As depicted in Figure 1, energy management is considered very important across China. Eighty percent of those surveyed in China consider energy management very or extremely important. This is significantly higher than in the U.S. (53%) and Europe (55%), and only slightly less than India (85%). Thus, respondents from China are more likely to consider energy management important compared with those in Europe and the United States.
Figure 1. Importance of Energy Management, by Global Region
Cost savings, greenhouse gas reduction, and public image are strong motivators
Cost savings is the most important driver for energy efficiency investment in China, considered very or extremely significant to over 85% of decision makers in China and considered at least somewhat significant to 99%. Other motivating factors include reducing greenhouse gas emissions (96%), enhancing public image (96%), and attracting or retaining customers who prefer green, energy efficient suppliers (93%). Notably, reducing greenhouse gas emissions is a much larger driver of energy efficiency investment in China than in North America (62%).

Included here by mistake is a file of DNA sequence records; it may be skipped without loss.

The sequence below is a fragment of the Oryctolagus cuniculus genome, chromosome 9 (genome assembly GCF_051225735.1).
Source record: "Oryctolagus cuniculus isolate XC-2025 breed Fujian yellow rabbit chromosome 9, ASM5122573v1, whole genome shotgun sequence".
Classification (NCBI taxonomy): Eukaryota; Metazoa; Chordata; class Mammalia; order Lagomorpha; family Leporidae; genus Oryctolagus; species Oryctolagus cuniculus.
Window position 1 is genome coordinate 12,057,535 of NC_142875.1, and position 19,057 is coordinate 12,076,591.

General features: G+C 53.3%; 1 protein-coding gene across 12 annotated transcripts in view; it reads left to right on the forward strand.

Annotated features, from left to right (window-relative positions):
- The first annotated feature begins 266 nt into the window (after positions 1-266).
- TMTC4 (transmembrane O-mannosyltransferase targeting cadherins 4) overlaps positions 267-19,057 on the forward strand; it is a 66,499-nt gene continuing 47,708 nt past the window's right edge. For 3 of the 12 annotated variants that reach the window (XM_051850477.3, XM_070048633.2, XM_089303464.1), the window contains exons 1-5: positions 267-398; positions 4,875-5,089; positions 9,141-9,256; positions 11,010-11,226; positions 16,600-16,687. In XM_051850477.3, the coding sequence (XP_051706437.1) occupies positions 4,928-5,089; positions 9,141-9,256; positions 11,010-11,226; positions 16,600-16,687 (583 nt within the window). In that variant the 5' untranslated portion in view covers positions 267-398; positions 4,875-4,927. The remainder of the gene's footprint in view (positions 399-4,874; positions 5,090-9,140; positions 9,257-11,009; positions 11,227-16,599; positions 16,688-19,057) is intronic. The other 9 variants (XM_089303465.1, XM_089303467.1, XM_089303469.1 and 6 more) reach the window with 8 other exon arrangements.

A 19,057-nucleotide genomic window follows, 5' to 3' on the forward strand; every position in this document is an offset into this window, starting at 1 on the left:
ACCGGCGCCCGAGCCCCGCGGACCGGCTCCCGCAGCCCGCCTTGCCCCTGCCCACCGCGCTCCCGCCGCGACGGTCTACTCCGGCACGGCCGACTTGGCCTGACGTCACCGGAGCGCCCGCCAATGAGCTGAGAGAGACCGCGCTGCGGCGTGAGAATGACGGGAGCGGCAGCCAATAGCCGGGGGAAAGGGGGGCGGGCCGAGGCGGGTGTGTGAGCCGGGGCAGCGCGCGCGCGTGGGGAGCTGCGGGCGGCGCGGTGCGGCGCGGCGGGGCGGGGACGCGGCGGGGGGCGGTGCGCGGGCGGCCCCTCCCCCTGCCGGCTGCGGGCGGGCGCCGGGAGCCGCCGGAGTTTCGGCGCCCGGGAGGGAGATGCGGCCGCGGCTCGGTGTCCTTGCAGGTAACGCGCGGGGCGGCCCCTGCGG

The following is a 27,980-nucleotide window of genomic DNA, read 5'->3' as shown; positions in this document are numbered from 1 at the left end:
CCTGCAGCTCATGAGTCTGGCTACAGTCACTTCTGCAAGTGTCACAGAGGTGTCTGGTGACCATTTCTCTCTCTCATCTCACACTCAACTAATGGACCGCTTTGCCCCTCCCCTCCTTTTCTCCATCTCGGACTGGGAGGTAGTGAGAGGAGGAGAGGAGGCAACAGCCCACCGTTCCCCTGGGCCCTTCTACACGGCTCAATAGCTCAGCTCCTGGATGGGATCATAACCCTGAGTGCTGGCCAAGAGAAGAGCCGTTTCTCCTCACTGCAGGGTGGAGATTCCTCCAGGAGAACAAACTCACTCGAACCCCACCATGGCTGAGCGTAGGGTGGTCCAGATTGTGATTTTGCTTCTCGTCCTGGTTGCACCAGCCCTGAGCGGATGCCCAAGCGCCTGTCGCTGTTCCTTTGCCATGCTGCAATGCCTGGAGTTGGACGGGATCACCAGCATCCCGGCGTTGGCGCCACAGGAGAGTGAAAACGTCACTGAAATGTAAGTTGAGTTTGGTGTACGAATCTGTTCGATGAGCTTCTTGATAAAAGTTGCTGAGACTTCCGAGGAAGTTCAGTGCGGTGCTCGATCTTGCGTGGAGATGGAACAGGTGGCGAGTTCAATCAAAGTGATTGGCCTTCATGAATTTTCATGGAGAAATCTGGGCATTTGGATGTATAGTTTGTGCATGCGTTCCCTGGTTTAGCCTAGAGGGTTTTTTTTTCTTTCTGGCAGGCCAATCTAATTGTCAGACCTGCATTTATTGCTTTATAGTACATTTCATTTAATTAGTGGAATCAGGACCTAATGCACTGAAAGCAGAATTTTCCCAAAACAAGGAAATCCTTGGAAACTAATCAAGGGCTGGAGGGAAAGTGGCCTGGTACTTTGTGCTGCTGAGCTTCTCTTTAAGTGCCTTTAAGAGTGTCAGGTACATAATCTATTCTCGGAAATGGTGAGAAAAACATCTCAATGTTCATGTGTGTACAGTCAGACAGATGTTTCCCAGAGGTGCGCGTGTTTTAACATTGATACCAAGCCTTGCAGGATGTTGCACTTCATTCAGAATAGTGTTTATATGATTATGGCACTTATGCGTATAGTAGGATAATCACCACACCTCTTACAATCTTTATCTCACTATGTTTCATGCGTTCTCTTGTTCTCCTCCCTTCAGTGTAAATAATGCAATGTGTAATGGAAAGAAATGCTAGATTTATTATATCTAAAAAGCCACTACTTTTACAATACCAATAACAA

Figure 2. Motivating factors for energy efficiency
Executives believe energy prices will climb in 2010
It’s not surprising that energy cost savings is such a strong motivator. Nearly 88% of respondents expect energy prices to climb in China during 2010. This strong expectation of price increases is consistent across most industries, with the exception of finance where only 50% of respondents feel that energy prices will rise. On average, Chinese respondents anticipate a 12% increase in energy prices over the next twelve months, higher than both North America (7%) and Europe (8%).
Energy and climate regulation is expected